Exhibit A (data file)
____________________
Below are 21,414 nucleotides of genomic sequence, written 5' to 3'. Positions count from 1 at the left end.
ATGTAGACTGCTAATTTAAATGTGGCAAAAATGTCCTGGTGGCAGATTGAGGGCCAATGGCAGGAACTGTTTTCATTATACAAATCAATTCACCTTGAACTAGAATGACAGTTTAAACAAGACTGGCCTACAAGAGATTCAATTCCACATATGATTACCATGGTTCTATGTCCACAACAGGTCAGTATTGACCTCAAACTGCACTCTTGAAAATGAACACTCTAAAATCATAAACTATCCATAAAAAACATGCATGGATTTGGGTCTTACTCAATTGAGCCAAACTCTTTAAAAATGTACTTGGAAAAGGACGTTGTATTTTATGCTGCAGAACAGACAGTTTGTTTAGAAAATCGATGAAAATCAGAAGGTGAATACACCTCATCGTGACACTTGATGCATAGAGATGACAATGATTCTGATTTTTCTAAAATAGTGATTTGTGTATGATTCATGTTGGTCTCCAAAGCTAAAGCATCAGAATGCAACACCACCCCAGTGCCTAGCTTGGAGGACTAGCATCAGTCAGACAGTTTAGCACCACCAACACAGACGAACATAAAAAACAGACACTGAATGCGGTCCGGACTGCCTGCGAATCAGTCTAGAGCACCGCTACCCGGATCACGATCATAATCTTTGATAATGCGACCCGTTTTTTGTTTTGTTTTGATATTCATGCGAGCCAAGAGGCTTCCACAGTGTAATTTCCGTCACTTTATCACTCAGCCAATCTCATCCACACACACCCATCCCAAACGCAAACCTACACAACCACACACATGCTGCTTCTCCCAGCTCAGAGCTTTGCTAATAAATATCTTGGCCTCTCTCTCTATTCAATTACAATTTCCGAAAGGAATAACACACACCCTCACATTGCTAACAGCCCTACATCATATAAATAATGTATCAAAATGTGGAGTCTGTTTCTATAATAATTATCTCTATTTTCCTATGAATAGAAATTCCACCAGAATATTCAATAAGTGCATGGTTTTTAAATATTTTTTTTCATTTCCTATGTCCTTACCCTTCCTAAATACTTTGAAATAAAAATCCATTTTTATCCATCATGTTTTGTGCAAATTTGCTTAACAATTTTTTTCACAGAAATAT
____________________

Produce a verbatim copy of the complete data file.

Below are 21,414 nucleotides of genomic sequence, written 5' to 3'. Positions count from 1 at the left end.
ATGTAGACTGCTAATTTAAATGTGGCAAAAATGTCCTGGTGGCAGATTGAGGGCCAATGGCAGGAACTGTTTTCATTATACAAATCAATTCACCTTGAACTAGAATGACAGTTTAAACAAGACTGGCCTACAAGAGATTCAATTCCACATATGATTACCATGGTTCTATGTCCACAACAGGTCAGTATTGACCTCAAACTGCACTCTTGAAAATGAACACTCTAAAATCATAAACTATCCATAAAAAACATGCATGGATTTGGGTCTTACTCAATTGAGCCAAACTCTTTAAAAATGTACTTGGAAAAGGACGTTGTATTTTATGCTGCAGAACAGACAGTTTGTTTAGAAAATCGATGAAAATCAGAAGGTGAATACACCTCATCGTGACACTTGATGCATAGAGATGACAATGATTCTGATTTTTCTAAAATAGTGATTTGTGTATGATTCATGTTGGTCTCCAAAGCTAAAGCATCAGAATGCAACACCACCCCAGTGCCTAGCTTGGAGGACTAGCATCAGTCAGACAGTTTAGCACCACCAACACAGACGAACATAAAAAACAGACACTGAATGCGGTCCGGACTGCCTGCGAATCAGTCTAGAGCACCGCTACCCGGATCACGATCATAATCTTTGATAATGCGACCCGTTTTTTGTTTTGTTTTGATATTCATGCGAGCCAAGAGGCTTCCACAGTGTAATTTCCGTCACTTTATCACTCAGCCAATCTCATCCACACACACCCATCCCAAACGCAAACCTACACAACCACACACATGCTGCTTCTCCCAGCTCAGAGCTTTGCTAATAAATATCTTGGCCTCTCTCTCTATTCAATTACAATTTCCGAAAGGAATAACACACACCCTCACATTGCTAACAGCCCTACATCATATAAATAATGTATCAAAATGTGGAGTCTGTTTCTATAATAATTATCTCTATTTTCCTATGAATAGAAATTCCACCAGAATATTCAATAAGTGCATGGTTTTTAAATATTTTTTTTCATTTCCTATGTCCTTACCCTTCCTAAATACTTTGAAATAAAAATCCATTTTTATCCATCATGTTTTGTGCAAATTTGCTTAACAATTTTTTTCACAGAAATAT